The Department of Art, under Professor Alice V.V. Brown, formerly of the Slater Museum of Norwich, Connecticut, is doing a work in the proper interpretation and history of art as unique as it is valuable. The laboratory method is used, and all students are required to recognize and indicate the characteristic qualities and attributes of the great masters and the different schools of paintings by sketching from photographs of the pictures studied. These five and ten minute sketches by young girls, the majority of whom have had no training in drawing, are remarkable for the vivacity and accuracy with which they reproduce the salient features of the great paintings. The students are of course given the latest results of the modern school of art criticism. In addition to the work with undergraduates, the department offers courses to graduate students who wish to prepare themselves for curatorships, or lectureships in art museums, and Wellesley women occupy positions of trust in the Metropolitan Museum in New York, in the Boston Art Museum, in museums in Chicago, Worcester, and elsewhere. The "Short History of Italian Painting" by Professor Brown and Mr. William Rankin is a standard authority.

The Department of Music, working quite independently of the Department of Art, has also adapted laboratory methods to its own ends with unusual results. Under Professor Hamilton C. Macdougall, the head of the department, and Associate Professor Clarence G. Hamilton, courses in musical interpretation have been developed in connection with the courses in practical music. The first-year class, meeting once a week, listens to an anonymous musical selection played by one of its members, and must decide by internal evidence-such as simple cadences, harmonic figuration as applied to the accompaniment and other characteristics-upon the school of the composer, and biographical data. The analysis of the musical selection and the reasons for her decision are set down in her notebook by the listening student. The second-year class concerns itself with "the thematic and polyphonic melody, the larger forms, harmony in its aesthetic bearings, the aesthetic effects of the more complicated rhythms, comparative criticism and the various schools of composition."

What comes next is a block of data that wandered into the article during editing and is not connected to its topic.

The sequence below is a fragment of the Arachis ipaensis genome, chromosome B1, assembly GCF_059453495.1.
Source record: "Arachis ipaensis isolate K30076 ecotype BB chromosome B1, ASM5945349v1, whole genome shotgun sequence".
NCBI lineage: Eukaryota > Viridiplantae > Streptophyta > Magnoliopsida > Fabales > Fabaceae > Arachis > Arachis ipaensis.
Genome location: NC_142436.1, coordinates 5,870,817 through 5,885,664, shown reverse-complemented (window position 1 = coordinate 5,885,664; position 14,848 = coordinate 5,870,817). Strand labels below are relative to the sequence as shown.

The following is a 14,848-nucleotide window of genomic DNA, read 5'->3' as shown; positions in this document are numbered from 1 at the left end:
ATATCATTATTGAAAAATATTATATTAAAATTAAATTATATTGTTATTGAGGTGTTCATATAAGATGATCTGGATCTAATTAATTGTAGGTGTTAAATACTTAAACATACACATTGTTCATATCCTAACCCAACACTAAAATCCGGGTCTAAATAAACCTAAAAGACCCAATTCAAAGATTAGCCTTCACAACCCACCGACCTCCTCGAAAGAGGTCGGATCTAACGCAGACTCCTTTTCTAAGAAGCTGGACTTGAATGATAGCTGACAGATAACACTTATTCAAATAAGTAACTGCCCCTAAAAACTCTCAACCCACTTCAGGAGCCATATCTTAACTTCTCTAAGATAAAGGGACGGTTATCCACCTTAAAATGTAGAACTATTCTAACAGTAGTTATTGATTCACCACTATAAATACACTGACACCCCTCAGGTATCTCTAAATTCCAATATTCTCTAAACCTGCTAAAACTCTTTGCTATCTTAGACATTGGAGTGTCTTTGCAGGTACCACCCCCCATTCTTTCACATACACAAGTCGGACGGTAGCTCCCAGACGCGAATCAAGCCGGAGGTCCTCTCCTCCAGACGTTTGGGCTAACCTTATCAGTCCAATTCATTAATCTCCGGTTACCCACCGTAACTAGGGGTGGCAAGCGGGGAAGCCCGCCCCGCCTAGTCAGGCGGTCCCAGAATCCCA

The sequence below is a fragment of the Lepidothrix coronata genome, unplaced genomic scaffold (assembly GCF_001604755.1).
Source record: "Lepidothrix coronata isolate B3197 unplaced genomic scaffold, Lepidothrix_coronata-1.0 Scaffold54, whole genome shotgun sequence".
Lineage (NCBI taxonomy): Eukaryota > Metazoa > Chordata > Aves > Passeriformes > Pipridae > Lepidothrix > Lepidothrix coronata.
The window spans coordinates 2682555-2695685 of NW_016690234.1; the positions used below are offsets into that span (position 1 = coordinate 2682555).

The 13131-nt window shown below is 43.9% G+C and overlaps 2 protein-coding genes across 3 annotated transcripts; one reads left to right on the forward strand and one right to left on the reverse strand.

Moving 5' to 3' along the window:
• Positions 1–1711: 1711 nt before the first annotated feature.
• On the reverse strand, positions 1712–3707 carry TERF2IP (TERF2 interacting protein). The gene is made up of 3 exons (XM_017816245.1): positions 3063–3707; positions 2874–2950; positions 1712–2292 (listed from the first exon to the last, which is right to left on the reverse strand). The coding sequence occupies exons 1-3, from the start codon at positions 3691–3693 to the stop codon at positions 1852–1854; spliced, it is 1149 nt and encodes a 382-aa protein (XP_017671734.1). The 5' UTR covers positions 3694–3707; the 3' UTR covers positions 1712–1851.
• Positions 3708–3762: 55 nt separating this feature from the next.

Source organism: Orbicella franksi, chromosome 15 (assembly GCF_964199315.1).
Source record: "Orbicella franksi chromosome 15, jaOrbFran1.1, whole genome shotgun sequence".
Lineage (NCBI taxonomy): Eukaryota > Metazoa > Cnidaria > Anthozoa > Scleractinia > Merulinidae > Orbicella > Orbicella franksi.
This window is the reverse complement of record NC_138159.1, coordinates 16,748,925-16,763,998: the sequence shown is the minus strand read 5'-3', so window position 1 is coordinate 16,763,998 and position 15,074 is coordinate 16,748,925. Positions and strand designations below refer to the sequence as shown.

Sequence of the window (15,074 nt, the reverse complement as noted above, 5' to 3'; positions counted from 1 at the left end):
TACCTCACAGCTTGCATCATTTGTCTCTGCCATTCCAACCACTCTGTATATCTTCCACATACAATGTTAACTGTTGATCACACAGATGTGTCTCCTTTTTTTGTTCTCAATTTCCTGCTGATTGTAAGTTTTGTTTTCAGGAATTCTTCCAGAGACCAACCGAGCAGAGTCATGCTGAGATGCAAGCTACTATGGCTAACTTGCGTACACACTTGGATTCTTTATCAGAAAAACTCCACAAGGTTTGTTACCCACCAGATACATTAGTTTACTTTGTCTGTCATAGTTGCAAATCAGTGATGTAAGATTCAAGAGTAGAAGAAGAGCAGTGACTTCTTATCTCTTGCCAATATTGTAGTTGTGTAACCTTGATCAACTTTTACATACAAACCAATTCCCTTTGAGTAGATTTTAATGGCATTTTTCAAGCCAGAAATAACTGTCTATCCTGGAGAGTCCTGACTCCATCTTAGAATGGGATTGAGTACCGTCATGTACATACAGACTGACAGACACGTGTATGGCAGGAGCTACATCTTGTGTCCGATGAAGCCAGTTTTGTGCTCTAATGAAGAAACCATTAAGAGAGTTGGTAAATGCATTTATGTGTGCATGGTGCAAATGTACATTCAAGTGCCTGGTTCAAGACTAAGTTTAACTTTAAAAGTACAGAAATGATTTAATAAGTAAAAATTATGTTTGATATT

These valuable contributions to method and scope in the study of the History of Art and the History of Music are original with Wellesley, and are distinctly a part of her history.

Among the departments which carry prestige outside the college walls are those of Philosophy and Psychology, English Literature, and German. Wellesley's Department of English Literature is unusually fortunate in having as interpreters of the great literature of England a group of women of letters of established reputation. What Longfellow, Lowell, Norton, were to the Harvard of their day, Katharine Lee Bates, Vida D. Scudder, Sophie Jewett, and Margaret Sherwood are to the Wellesley of their day and ours. Working together, with unfailing enthusiasm for their subjects, and keen insight into the cultural needs of American girls, they have built up their department on a sure foundation of accurate scholarship and tested pedagogic method. At a time when the study of literature threatened to become, almost universally, an exercise in the dry rot of philological terms, in the cataloguing of sources, or the analyzing of literary forms, the department at Wellesley continued unswervingly to make use of philology, sources, and even art forms, as means to an end; that end the interpretation of literary epochs, the illumination of intellectual and spiritual values in literary masterpieces, the revelation of the soul of poet, dramatist, essayist, novelist. No teaching of literature is less sentimental than the teaching at Wellesley, and no teaching is more quickening to the imagination. Now that the method of accumulated detail "about it and about it", is being defeated by its own aridity, Wellesley's firm insistence upon listening to literature as to a living voice is justified of her teachers and her students.

Indications of the reputation achieved by Wellesley's methods of teaching German are found in the increasing numbers of students who come to the college for the sake of the work in the German Department, and in the fact that teachers' agencies not infrequently ask candidates for positions if they are familiar with the Wellesley methods. In an address before the New Hampshire State Teachers' Association, in 1913, Professor Muller describes the aims and ideals of her department as they took shape under the constructive leadership of her predecessor, Professor Wenckebach, and as they have been modified and developed in later years to meet the needs of American students.